I thought of the staff at Jackson’s Women’s Health, the sole remaining clinic in Mississippi—known as the Pink House—who soldiered on . Even though their clinic was at the center of the decision that overturned Roe, they kept on working, because the Mississippi law that would ban all abortions in the state will only take effect 10 days after the state’s attorney general issues certification. That certification happened on June 27. The staff has been experiencing an even more intense barrage of harassment and picketing from evangelical Christian protesters than they usually do, but they will continue to serve clients until the last possible moment. They know the devastating impact this ban will have on so many people in Mississippi, a state with one of the worse maternal mortality ratios in the country—and where Black women die in childbirth at three times the rate that white women do. The Court’s majority heard this evidence, and they did not care.

The Pink House in Jackson, Mississippi

In some respects, we are in a very different place than we were in 1973. We now have abortion pills, a safe, effective and undetectable method of managing one’s own abortion. More than half of abortions in the US are already “medication abortions.” What if we all kept abortion pills on hand, to use when needed or pass them to relatives and friends in need? will mail abortion pills to anyone who wants to have them in their medicine cabinet for such an eventuality. No need to be pregnant.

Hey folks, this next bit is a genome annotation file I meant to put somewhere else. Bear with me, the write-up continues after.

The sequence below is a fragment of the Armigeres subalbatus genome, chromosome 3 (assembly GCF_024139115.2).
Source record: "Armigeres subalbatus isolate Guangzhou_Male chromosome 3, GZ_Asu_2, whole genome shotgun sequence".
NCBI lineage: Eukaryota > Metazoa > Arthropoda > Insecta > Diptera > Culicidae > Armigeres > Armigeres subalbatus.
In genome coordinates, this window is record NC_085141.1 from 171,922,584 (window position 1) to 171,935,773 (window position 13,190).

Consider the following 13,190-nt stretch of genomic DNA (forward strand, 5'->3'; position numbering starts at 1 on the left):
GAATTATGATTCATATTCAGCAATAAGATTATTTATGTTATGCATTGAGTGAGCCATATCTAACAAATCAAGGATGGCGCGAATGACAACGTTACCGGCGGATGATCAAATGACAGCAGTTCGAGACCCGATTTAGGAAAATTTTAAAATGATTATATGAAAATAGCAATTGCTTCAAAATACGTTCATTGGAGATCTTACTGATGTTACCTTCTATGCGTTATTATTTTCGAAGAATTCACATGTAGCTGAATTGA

Surely then, coat hangers are a thing of the past? I’d like to hope so, but I keep worrying about those who won’t have the resources or ability to go online and order abortion pills. Adolescents or low-income persons without a credit card or a computer. Those with an abusive partner or those who are houseless, who don’t have privacy or an address to receive pills by mail. Incarcerated women. The 60% of women in the US  who still don’t even know that abortion pills are an option. We have to do much more to support those who are getting the word out about abortion pills and who are distributing them. (I append a list of organizations to support).

I read and reread all 213 pages of Dobbs. The Court’s majority opinion is identical to the draft that was leaked last month: terrifying in its implications. If a right isn’t explicitly mentioned in the Constitution and was not widely recognized by the mid-19th century (“deeply rooted in the Nation’s history and tradition”), you are out of luck.